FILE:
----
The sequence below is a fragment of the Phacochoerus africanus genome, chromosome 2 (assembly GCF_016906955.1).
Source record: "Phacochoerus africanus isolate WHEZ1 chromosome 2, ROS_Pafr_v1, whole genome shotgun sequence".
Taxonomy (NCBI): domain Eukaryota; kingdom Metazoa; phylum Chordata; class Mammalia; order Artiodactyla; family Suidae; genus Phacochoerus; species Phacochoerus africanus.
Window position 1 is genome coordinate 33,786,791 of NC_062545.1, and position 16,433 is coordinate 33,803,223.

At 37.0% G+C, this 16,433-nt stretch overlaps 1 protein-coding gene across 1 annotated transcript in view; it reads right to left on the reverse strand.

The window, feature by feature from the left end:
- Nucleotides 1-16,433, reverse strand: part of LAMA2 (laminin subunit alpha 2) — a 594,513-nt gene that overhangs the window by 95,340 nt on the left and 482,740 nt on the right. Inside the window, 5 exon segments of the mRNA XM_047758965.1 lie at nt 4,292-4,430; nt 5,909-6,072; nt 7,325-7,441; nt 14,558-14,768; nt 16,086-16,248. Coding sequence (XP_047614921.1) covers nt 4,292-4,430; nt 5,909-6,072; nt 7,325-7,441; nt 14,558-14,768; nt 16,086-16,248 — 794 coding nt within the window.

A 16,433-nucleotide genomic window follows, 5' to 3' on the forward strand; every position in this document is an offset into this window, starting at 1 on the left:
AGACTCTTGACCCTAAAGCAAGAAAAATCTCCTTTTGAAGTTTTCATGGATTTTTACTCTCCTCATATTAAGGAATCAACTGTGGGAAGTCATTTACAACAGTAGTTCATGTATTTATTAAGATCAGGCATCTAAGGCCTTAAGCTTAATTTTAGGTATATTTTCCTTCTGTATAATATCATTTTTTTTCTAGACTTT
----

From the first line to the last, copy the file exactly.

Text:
The sequence below is a fragment of the Phacochoerus africanus genome, chromosome 2 (assembly GCF_016906955.1).
Source record: "Phacochoerus africanus isolate WHEZ1 chromosome 2, ROS_Pafr_v1, whole genome shotgun sequence".
Taxonomy (NCBI): domain Eukaryota; kingdom Metazoa; phylum Chordata; class Mammalia; order Artiodactyla; family Suidae; genus Phacochoerus; species Phacochoerus africanus.
Window position 1 is genome coordinate 33,786,791 of NC_062545.1, and position 16,433 is coordinate 33,803,223.

At 37.0% G+C, this 16,433-nt stretch overlaps 1 protein-coding gene across 1 annotated transcript in view; it reads right to left on the reverse strand.

The window, feature by feature from the left end:
- Nucleotides 1-16,433, reverse strand: part of LAMA2 (laminin subunit alpha 2) — a 594,513-nt gene that overhangs the window by 95,340 nt on the left and 482,740 nt on the right. Inside the window, 5 exon segments of the mRNA XM_047758965.1 lie at nt 4,292-4,430; nt 5,909-6,072; nt 7,325-7,441; nt 14,558-14,768; nt 16,086-16,248. Coding sequence (XP_047614921.1) covers nt 4,292-4,430; nt 5,909-6,072; nt 7,325-7,441; nt 14,558-14,768; nt 16,086-16,248 — 794 coding nt within the window.

A 16,433-nucleotide genomic window follows, 5' to 3' on the forward strand; every position in this document is an offset into this window, starting at 1 on the left:
AGACTCTTGACCCTAAAGCAAGAAAAATCTCCTTTTGAAGTTTTCATGGATTTTTACTCTCCTCATATTAAGGAATCAACTGTGGGAAGTCATTTACAACAGTAGTTCATGTATTTATTAAGATCAGGCATCTAAGGCCTTAAGCTTAATTTTAGGTATATTTTCCTTCTGTATAATATCATTTTTTTTCTAGACTTT